TM: I remember those wilderness years, when the Astros were losing over 100 games a year. It’s incredible that anyone would have the patience for that.

JH: Both the owner and the manager really believed. I remember going to an afternoon game a few years ago and sitting out in right field. There were so few people in the stands, it was depressing. There was an echo in the stadium. It was bad.

TM: What do you think gave Crane the confidence to believe this would work?

JH: I think Jeff Luhnow [the former Cardinals vice president of scouting and development, whom the Astros hired as general manager in 2011] gave him the confidence. Luhnow came in with a detailed roadmap to success. And he could point to the Cardinals and say, we did it there. Just give me time.

TM: What about the players? It must have been hard for them to lose so many games.

JH: I think it was terribly depressing for them. At one point, one of the Astros players [José Altuve] went to [Astros manager A.J. Hinch] and was like, “How long is this going to go on?” And Hinch replied, “It’s going to be 2016 or 2017—and here’s why.”

TM: There’s a big controversy now about whether it’s sportsmanlike to intentionally tank a team to get better draft picks. What are your thoughts on that?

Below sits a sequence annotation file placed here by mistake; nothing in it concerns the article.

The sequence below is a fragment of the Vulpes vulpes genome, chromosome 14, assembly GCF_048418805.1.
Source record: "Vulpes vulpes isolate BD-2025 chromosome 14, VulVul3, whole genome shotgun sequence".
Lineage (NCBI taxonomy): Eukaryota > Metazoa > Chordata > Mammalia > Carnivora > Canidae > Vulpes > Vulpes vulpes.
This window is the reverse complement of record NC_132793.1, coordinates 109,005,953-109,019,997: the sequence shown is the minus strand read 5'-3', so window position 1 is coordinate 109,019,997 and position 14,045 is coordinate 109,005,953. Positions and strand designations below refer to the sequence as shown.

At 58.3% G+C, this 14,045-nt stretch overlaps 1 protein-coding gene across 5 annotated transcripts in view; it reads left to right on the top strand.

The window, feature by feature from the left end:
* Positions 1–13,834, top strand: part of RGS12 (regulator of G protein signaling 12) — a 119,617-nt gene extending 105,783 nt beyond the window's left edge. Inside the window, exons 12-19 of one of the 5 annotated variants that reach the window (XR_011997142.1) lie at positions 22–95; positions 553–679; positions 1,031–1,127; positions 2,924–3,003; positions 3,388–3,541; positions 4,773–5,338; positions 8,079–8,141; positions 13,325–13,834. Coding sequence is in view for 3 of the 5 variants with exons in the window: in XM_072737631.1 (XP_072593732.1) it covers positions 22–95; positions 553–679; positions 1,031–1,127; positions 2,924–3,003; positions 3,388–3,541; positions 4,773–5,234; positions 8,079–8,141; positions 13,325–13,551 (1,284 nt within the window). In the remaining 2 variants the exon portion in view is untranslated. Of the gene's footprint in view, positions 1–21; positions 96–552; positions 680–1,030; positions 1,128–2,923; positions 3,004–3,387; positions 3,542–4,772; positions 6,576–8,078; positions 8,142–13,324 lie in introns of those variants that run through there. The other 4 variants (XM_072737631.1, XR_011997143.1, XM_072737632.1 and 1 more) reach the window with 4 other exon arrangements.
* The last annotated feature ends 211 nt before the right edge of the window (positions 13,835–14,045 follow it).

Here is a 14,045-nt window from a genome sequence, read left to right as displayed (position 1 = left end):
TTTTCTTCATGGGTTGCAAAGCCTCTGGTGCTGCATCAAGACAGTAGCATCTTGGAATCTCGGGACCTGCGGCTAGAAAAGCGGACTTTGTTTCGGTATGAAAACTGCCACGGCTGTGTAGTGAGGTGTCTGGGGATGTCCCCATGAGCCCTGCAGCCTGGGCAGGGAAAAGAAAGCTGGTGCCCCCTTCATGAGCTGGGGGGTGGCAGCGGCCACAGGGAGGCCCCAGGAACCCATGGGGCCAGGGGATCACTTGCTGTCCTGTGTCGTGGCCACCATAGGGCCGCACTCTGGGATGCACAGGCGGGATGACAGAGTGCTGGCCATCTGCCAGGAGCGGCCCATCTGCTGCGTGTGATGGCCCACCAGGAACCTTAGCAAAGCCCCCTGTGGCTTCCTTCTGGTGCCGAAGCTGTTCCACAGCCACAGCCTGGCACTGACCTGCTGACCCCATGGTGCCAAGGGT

JH: Well, it sort of rubs me the wrong way. But I understand the rationale. It sort of reminds me of when NBA teams clinch division titles and then rest their players, knowing they’re going to lose. I guess they haven’t intentionally lost, but they aren’t particularly interested in winning because losing more sets up their draft order.

TM: When Hurricane Harvey hit in August, the Astros were in California playing the L.A. Angels. How closely did they keep track of what was going on in Houston?

JH: They were of course calling back and forth to get news from friends and family. And from what I’ve heard, they were getting restless to get back. When they finally did fly back, their plane was flying over Houston and they could see all the flooding firsthand for the first time. And apparently it was deathly quiet on that plane.

TM: You write that the team really embraced the role of picking up the city’s spirits, wearing those “Houston Strong” patches and talking about helping the city recover. How real was that?

JH: I think they genuinely felt that way. I think Crane embraced it. You could see that there was something symbiotic going on—not only did the city draw strength from the team that was having such success, but the players themselves were drawing inspiration from the communal effort to recover. I’ve heard people argue that they would not have won the World Series without having gone through that experience.

TM: It’s true that people all over the city who had lost everything turned to the Astros as the one feel-good story of the moment.

JH: I’ve tried to think of other cities that have experienced something similar. There were the New Orleans Saints after Hurricane Katrina, and there was the 1989 World Series in the Bay Area between the Oakland Athletics and the San Francisco Giants, where an earthquake struck during one of the games. But I don’t know if their community rallied around those teams the way that Houston rallied around the Astros. So as best I can tell, the Astros are unique in terms of winning a championship after this kind of natural disaster.